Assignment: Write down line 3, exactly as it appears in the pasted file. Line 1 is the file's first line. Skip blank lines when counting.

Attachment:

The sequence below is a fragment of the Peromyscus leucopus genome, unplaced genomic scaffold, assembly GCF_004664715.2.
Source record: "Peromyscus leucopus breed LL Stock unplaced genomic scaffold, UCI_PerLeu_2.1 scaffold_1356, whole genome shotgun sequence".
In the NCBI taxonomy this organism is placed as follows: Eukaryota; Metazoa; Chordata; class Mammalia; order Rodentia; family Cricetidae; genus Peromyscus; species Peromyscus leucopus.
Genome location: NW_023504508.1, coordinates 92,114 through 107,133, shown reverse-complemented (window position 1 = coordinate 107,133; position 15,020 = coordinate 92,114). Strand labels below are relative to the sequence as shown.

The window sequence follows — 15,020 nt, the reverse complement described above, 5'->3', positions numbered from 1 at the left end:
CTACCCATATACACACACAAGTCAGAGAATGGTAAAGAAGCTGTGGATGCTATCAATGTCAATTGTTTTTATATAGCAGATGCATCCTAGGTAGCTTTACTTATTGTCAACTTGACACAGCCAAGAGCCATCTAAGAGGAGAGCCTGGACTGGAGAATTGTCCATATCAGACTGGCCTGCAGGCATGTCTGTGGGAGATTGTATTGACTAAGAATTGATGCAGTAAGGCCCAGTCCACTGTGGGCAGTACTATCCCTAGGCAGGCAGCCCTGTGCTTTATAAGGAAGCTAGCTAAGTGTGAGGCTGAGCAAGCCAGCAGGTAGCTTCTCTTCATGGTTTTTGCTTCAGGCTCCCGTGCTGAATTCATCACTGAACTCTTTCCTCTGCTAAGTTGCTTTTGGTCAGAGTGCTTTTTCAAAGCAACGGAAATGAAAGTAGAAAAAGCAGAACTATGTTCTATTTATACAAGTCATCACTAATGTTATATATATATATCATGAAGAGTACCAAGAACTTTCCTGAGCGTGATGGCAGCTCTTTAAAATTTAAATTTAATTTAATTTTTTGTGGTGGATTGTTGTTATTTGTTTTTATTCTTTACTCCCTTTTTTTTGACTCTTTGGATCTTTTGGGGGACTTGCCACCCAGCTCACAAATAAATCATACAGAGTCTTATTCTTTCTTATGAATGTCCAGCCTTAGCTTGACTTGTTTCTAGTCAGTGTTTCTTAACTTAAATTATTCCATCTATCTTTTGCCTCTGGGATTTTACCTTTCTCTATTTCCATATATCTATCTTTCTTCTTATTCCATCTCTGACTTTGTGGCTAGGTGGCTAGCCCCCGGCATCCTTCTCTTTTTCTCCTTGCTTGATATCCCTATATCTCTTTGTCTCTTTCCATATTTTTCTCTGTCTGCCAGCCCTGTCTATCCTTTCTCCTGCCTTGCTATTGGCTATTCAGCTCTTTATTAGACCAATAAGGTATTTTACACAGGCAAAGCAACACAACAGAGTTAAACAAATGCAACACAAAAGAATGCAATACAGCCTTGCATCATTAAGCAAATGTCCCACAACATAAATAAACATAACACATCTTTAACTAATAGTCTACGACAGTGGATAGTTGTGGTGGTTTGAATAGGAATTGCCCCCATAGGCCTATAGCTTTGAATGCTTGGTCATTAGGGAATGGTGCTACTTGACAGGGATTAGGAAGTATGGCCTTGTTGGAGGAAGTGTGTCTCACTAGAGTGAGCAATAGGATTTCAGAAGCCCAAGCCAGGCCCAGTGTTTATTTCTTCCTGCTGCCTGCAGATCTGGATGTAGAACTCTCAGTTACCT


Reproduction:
In the NCBI taxonomy this organism is placed as follows: Eukaryota; Metazoa; Chordata; class Mammalia; order Rodentia; family Cricetidae; genus Peromyscus; species Peromyscus leucopus.